bad faith.” In re Keegan Management Co., Securities Litigation, 78 F.3d 431, 436 (9th
Cir. 1996). “Bad faith is present when an attorney knowingly or recklessly raises a
frivolous argument, or argues a meritorious claim for the purpose of harassing an
opponent.” West Coast Theater Corp. v. City of Portland, 897 F.2d 1519, 1528 (9th
MEMORANDUM DECISION AND ORDER - 4
1. Plaintiff’s Motions
The Court will construe Plaintiff’s “Motions and Objections” (Dkt. 107) as a
motion to amend or alter judgment under Rule 59(e), or for relief from judgment under
Rule 60(b). 1 Plaintiff’s Motion alleges that the Court’s previous decisions in this case
have wrought “manifest injustice, through errors, fraudulent documents being enter [sic]
court records, deliberately targeted to prejudice and deny equal protection and due
process to Plaintiff.” See Motions and Objections at 2, Dkt. 107. The bulk of Plaintiff’s
Motion consists of a recital of previous motions filed by Plaintiff in this Court, and
Plaintiff’s notice that she “re-submits, re-pleads and re-motions” those previous filings.
Id. at 2-5. The remainder of Plaintiff’s Motion consists of a notice to the Court that any
additional motions for attorney’s fees are time-barred. Id. at 5-6. Plaintiff’s prayer for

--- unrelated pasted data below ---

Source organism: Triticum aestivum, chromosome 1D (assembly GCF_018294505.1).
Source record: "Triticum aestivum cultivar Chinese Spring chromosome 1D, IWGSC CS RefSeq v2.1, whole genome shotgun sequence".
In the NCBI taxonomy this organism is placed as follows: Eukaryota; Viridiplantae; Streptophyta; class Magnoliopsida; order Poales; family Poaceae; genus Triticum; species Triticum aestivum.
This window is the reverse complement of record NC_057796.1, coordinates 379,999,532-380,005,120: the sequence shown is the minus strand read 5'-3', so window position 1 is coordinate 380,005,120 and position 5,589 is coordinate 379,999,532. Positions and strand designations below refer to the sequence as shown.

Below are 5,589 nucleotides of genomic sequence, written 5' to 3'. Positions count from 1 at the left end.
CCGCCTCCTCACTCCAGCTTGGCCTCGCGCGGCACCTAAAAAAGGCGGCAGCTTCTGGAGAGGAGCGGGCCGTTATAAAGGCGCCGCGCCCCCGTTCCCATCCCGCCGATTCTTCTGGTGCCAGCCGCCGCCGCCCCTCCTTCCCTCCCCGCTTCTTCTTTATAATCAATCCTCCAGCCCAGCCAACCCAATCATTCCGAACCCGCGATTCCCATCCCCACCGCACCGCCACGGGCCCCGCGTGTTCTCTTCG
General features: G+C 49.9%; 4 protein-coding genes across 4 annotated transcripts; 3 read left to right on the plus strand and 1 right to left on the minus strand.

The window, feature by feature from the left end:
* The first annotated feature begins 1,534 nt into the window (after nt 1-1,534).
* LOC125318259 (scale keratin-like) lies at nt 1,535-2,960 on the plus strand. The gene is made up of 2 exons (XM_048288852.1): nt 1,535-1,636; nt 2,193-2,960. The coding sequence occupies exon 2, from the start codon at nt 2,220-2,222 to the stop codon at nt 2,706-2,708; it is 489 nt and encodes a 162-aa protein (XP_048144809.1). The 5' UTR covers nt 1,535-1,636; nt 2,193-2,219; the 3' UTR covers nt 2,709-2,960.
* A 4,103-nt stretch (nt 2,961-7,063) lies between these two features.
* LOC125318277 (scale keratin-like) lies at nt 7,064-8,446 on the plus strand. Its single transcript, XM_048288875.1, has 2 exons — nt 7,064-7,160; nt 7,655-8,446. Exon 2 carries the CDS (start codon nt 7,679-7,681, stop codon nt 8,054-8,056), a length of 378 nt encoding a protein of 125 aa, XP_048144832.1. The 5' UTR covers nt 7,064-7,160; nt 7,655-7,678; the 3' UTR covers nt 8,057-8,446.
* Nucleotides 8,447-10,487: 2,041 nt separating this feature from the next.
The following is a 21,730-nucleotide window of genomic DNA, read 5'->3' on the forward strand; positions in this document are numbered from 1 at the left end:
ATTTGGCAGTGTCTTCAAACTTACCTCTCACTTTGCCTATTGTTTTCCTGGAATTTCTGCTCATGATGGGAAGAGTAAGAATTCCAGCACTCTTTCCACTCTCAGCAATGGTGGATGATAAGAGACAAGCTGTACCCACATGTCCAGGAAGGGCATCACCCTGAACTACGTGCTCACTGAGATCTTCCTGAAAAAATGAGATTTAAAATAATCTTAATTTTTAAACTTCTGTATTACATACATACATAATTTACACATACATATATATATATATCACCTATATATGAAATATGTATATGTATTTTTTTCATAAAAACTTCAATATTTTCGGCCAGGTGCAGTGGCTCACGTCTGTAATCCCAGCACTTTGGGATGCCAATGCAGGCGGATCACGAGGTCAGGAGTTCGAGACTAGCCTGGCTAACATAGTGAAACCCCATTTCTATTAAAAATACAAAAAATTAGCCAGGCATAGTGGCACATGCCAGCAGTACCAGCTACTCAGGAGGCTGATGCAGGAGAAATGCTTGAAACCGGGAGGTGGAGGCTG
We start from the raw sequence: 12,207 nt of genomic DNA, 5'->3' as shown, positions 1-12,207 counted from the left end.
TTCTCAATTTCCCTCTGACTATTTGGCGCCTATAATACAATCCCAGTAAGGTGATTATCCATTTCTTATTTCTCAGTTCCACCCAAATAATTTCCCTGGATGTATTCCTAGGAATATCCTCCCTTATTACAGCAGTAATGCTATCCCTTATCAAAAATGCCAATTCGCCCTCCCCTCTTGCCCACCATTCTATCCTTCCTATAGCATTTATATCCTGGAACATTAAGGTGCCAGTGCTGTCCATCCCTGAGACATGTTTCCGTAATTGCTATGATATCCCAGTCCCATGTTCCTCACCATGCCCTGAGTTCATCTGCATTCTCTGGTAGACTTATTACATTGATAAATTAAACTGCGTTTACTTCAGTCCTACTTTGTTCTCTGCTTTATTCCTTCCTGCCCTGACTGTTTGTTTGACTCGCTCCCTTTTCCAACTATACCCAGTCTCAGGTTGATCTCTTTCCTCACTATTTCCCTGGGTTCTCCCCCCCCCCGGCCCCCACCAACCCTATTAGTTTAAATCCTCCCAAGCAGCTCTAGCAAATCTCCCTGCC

relief includes, among other demands, requests that the Court set aside its January 19,
2017 and August 29, 2017 decisions, deny Defendants’ motion for fees, and impose Rule
11 Sanctions against defense counsel. Id. at 6-7.
Plaintiff’s brief in support similarly restates motions previously filed by Plaintiff
in this case. See Pl.’s Br. at 2-5 (seeking renewal of Plaintiff’s previously filed motions
Plaintiff filed her “Motions and Objections” pursuant to Federal Rules of Civil Procedure 50(a)
and (b); 52(a)(5) and (b)(1) [sic]; 59(a)(1)(B), (a)(2), and (d); and 60(b)(6). Rules 50, 52, and 59(a) and
(d) govern procedures available to parties after an action has gone to trial. This action was decided on the
pleadings, thus did not proceed to trial. To the extent Plaintiff seeks to revisit or set aside this Court’s
judgment, a motion to alter or amend judgment under Rule 59(e), or for relief from final judgment under
Rule 60(b) provides the appropriate vehicle for such actions.
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for a jury trial; for service by the United States Marshals; for default judgment against
certain defendants; for recusal of the undersigned; to strike a particular affidavit; for
stipulated discovery, pre-trial, and trial dates; for reconsideration of the January 19, 2017
decision; and for sanctions). Plaintiff alleges no facts or legal arguments supporting the
renewal of these motions. Rather, the next several pages of Plaintiff’s brief serve as a
response to Defendants’ Motion for Fees. Id. at 5-9. Plaintiff then “reasserts each and
every argument and claim made in each and every filings [sic] Plaintiff made within this
action,” and renews her arguments for recusal of the undersigned. Id. at 9-12.